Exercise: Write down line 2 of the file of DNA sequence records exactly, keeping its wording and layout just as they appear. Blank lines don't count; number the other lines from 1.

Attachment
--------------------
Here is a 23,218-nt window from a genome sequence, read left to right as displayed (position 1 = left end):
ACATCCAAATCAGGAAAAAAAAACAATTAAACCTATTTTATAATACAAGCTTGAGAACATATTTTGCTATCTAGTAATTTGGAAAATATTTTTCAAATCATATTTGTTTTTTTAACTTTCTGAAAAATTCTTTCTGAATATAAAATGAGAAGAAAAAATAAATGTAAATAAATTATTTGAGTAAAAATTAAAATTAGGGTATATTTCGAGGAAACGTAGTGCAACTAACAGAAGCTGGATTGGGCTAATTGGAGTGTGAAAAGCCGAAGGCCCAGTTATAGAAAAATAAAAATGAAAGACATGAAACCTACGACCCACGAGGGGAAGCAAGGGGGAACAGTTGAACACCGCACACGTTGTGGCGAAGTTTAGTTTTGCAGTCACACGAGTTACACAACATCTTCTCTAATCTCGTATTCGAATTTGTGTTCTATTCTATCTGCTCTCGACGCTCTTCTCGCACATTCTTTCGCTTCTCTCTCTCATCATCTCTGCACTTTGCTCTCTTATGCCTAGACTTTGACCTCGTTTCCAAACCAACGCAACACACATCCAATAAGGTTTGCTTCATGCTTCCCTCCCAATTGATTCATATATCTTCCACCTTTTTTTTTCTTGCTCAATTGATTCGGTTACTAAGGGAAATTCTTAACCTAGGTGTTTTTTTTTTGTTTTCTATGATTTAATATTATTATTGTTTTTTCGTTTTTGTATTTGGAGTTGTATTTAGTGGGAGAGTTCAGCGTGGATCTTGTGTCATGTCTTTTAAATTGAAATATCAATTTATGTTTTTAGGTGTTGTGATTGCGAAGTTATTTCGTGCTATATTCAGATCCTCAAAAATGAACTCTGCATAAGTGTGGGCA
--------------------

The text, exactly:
ACATCCAAATCAGGAAAAAAAAACAATTAAACCTATTTTATAATACAAGCTTGAGAACATATTTTGCTATCTAGTAATTTGGAAAATATTTTTCAAATCATATTTGTTTTTTTAACTTTCTGAAAAATTCTTTCTGAATATAAAATGAGAAGAAAAAATAAATGTAAATAAATTATTTGAGTAAAAATTAAAATTAGGGTATATTTCGAGGAAACGTAGTGCAACTAACAGAAGCTGGATTGGGCTAATTGGAGTGTGAAAAGCCGAAGGCCCAGTTATAGAAAAATAAAAATGAAAGACATGAAACCTACGACCCACGAGGGGAAGCAAGGGGGAACAGTTGAACACCGCACACGTTGTGGCGAAGTTTAGTTTTGCAGTCACACGAGTTACACAACATCTTCTCTAATCTCGTATTCGAATTTGTGTTCTATTCTATCTGCTCTCGACGCTCTTCTCGCACATTCTTTCGCTTCTCTCTCTCATCATCTCTGCACTTTGCTCTCTTATGCCTAGACTTTGACCTCGTTTCCAAACCAACGCAACACACATCCAATAAGGTTTGCTTCATGCTTCCCTCCCAATTGATTCATATATCTTCCACCTTTTTTTTTCTTGCTCAATTGATTCGGTTACTAAGGGAAATTCTTAACCTAGGTGTTTTTTTTTTGTTTTCTATGATTTAATATTATTATTGTTTTTTCGTTTTTGTATTTGGAGTTGTATTTAGTGGGAGAGTTCAGCGTGGATCTTGTGTCATGTCTTTTAAATTGAAATATCAATTTATGTTTTTAGGTGTTGTGATTGCGAAGTTATTTCGTGCTATATTCAGATCCTCAAAAATGAACTCTGCATAAGTGTGGGCA